The ‘beginning of the end’ for treating Alzheimer’s may be at hand with a new drug developed to treat the cruel disease, according to experts.
Lecanemab, the new drug, is being developed to attack something known as amyloid, which is a protein that builds up in the brains of people who have Alzheimer’s disease, and that’s what Lecanemab targets.
Researchers have conducted clinical trials on the drug and have found that it can be used to slow down the cognitive decline seen in people suffering from Alzheimer’s disease.
According to a study that examined 1,795 people with early Alzheimer’s who were taking Lecanemab for 18 months, the progression of the disease was 27 percent slower in those who took it.
However, there’s still work to be done because the clinical trials showed a risk of side effects including brain bleeds in very rare cases, so while researchers think this is a good sign they are on the right track, there is a ways to go.
Read: Does Alcohol Increase Cancer Risk? New Study Answers
University College London’s Professor John Hardy, who leads the UK Dementia Research Institute, described the new drug’s success as the ‘beginning of the end’ in Alzheimer’s research. He said:
“The amyloid theory has been around for 30 years so this has been a long time coming. “It’s fantastic to receive this confirmation that we’ve been on the right track all along, as these results convincingly demonstrate, for the first time, the link between removing amyloid and slowing the progress of Alzheimer’s disease.”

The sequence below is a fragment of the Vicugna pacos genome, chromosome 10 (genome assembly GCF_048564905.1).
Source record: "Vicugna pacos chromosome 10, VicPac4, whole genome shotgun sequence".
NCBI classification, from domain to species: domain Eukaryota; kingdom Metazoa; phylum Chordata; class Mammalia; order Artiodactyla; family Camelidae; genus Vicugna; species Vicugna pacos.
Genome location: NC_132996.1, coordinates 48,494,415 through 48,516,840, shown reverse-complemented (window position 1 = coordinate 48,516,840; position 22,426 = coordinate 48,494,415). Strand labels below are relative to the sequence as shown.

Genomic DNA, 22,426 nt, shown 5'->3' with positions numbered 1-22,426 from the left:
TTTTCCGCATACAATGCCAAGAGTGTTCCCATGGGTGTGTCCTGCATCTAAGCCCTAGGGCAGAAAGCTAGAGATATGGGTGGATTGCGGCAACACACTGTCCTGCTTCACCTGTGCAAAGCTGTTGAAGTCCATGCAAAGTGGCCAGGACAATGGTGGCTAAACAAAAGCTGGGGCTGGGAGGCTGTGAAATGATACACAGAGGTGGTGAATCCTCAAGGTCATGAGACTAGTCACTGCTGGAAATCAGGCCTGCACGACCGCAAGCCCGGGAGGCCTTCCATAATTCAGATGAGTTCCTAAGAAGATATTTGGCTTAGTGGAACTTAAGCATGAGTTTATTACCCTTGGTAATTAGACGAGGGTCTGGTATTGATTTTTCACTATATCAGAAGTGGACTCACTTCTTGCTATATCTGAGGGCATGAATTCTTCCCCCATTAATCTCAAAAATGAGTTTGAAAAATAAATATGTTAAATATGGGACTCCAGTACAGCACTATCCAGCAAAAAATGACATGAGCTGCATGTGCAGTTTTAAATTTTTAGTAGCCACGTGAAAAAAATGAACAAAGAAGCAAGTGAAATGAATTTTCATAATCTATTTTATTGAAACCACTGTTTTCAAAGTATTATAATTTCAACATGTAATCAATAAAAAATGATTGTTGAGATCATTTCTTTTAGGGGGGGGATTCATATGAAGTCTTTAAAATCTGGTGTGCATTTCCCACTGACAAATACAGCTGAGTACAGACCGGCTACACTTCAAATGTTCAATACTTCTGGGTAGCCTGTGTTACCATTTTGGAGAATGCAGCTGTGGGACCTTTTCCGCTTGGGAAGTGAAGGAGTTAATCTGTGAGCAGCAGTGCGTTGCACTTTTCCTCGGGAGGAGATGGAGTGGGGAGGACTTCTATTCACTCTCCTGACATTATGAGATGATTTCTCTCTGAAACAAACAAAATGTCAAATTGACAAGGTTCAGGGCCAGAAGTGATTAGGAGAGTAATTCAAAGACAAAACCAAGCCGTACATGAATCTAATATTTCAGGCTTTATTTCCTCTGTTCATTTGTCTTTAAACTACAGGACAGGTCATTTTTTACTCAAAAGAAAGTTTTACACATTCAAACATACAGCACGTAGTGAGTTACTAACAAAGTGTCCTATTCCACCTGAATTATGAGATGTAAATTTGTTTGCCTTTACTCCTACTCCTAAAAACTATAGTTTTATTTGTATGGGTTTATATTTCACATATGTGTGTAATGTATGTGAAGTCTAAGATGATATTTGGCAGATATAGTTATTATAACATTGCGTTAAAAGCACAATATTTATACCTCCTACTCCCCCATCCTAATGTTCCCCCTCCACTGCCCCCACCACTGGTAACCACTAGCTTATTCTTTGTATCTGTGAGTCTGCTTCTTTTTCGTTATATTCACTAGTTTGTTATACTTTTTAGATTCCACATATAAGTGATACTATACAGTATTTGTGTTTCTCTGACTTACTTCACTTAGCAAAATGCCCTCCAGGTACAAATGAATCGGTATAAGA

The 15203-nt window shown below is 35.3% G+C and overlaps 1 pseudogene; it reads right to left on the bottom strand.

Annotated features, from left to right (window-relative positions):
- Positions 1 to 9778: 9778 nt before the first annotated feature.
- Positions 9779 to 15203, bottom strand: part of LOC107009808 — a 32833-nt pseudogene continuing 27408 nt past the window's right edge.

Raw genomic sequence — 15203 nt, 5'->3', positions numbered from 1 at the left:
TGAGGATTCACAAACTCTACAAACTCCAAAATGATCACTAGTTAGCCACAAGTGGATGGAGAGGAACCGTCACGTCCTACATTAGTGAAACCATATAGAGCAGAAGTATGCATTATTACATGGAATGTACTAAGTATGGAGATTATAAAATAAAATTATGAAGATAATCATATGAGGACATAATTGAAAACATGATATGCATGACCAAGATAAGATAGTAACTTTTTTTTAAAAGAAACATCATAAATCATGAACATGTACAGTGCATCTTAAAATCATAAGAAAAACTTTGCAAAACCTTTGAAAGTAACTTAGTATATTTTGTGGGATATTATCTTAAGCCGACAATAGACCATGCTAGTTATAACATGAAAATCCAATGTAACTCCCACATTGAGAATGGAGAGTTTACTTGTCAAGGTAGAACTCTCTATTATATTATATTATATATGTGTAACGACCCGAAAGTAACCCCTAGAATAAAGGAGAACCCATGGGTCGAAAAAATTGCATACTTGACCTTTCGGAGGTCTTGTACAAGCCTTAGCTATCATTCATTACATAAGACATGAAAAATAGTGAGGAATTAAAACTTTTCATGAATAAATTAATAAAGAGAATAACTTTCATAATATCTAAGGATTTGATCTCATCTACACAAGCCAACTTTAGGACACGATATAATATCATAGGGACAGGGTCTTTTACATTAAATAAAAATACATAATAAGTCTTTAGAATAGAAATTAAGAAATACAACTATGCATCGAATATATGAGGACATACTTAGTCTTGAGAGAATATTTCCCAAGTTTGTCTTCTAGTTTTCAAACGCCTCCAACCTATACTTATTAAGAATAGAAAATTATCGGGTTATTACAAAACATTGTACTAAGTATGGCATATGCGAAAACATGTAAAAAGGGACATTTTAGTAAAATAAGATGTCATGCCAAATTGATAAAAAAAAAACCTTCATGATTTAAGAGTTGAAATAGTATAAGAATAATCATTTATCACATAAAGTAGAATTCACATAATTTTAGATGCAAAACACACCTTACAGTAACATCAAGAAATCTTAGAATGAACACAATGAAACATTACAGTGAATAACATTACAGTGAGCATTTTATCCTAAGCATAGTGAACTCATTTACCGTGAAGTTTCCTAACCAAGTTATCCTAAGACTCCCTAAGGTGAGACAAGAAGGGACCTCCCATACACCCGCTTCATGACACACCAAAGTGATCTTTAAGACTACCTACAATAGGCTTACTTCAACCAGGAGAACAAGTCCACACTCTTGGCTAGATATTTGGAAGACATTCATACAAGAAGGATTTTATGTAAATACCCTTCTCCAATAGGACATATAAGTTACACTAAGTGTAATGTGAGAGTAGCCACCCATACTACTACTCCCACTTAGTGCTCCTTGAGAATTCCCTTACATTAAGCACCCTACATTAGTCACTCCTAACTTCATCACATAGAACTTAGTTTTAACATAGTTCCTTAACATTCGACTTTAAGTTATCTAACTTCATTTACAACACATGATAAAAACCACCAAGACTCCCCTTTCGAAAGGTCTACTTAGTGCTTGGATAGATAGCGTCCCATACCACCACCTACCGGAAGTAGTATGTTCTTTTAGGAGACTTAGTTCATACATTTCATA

“The first step is the hardest, and we now know exactly what we need to do to develop effective drugs. It’s exciting to think that future work will build on this, and we will soon have life-changing treatments to tackle this disease.”
Furthermore, he also hinted at the possibility that the drug could cause side effects, calling for ‘further studies to be conducted in order to fully understand and mitigate these risks’ and encouraging ‘rigorous safety monitoring’ for those who might be taking it.
The UK Dementia Research Institute’s former director, Bart De Strooper, said one of the current challenges researchers have to face is determining which patients require treatment in order to solve the problem.
As he explained, developing a treatment raises the question of how to deliver it to patients ‘at the right stage in their disease progression’.
He urged more efforts to be made towards ‘encouraging early diagnosis’ so that this new drug would be administered to patients as soon as possible.
Read: Scientists Revive 48,500-Year-Old ‘Zombie Virus’ Trapped In Ice In Russia